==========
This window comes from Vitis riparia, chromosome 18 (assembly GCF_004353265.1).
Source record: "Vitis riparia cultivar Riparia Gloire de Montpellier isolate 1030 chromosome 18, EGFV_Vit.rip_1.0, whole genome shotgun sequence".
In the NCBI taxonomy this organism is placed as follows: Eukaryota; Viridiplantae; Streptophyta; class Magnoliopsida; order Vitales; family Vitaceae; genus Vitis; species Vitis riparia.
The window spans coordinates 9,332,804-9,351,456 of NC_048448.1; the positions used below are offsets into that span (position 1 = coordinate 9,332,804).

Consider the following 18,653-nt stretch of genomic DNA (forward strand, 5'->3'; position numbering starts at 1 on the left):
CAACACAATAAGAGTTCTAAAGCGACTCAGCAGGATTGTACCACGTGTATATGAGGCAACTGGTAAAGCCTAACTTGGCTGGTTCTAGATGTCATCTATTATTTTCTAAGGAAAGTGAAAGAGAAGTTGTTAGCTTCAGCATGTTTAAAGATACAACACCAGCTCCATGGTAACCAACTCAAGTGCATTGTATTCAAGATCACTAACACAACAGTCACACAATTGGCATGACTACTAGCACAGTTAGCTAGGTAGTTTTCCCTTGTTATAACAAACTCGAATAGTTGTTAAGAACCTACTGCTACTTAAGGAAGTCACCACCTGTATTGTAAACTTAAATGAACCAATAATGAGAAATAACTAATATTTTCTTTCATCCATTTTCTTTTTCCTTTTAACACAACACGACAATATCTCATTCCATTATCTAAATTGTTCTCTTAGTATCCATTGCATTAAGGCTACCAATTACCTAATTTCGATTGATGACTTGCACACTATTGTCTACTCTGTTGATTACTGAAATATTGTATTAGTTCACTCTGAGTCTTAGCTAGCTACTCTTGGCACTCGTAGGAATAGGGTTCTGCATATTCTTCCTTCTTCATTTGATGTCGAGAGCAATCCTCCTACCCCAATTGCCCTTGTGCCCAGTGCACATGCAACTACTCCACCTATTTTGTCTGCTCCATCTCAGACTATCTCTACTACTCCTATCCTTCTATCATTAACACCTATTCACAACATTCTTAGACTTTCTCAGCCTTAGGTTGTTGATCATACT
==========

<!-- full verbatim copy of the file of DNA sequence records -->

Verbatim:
This window comes from Vitis riparia, chromosome 18 (assembly GCF_004353265.1).
Source record: "Vitis riparia cultivar Riparia Gloire de Montpellier isolate 1030 chromosome 18, EGFV_Vit.rip_1.0, whole genome shotgun sequence".
In the NCBI taxonomy this organism is placed as follows: Eukaryota; Viridiplantae; Streptophyta; class Magnoliopsida; order Vitales; family Vitaceae; genus Vitis; species Vitis riparia.
The window spans coordinates 9,332,804-9,351,456 of NC_048448.1; the positions used below are offsets into that span (position 1 = coordinate 9,332,804).

Consider the following 18,653-nt stretch of genomic DNA (forward strand, 5'->3'; position numbering starts at 1 on the left):
CAACACAATAAGAGTTCTAAAGCGACTCAGCAGGATTGTACCACGTGTATATGAGGCAACTGGTAAAGCCTAACTTGGCTGGTTCTAGATGTCATCTATTATTTTCTAAGGAAAGTGAAAGAGAAGTTGTTAGCTTCAGCATGTTTAAAGATACAACACCAGCTCCATGGTAACCAACTCAAGTGCATTGTATTCAAGATCACTAACACAACAGTCACACAATTGGCATGACTACTAGCACAGTTAGCTAGGTAGTTTTCCCTTGTTATAACAAACTCGAATAGTTGTTAAGAACCTACTGCTACTTAAGGAAGTCACCACCTGTATTGTAAACTTAAATGAACCAATAATGAGAAATAACTAATATTTTCTTTCATCCATTTTCTTTTTCCTTTTAACACAACACGACAATATCTCATTCCATTATCTAAATTGTTCTCTTAGTATCCATTGCATTAAGGCTACCAATTACCTAATTTCGATTGATGACTTGCACACTATTGTCTACTCTGTTGATTACTGAAATATTGTATTAGTTCACTCTGAGTCTTAGCTAGCTACTCTTGGCACTCGTAGGAATAGGGTTCTGCATATTCTTCCTTCTTCATTTGATGTCGAGAGCAATCCTCCTACCCCAATTGCCCTTGTGCCCAGTGCACATGCAACTACTCCACCTATTTTGTCTGCTCCATCTCAGACTATCTCTACTACTCCTATCCTTCTATCATTAACACCTATTCACAACATTCTTAGACTTTCTCAGCCTTAGGTTGTTGATCATACT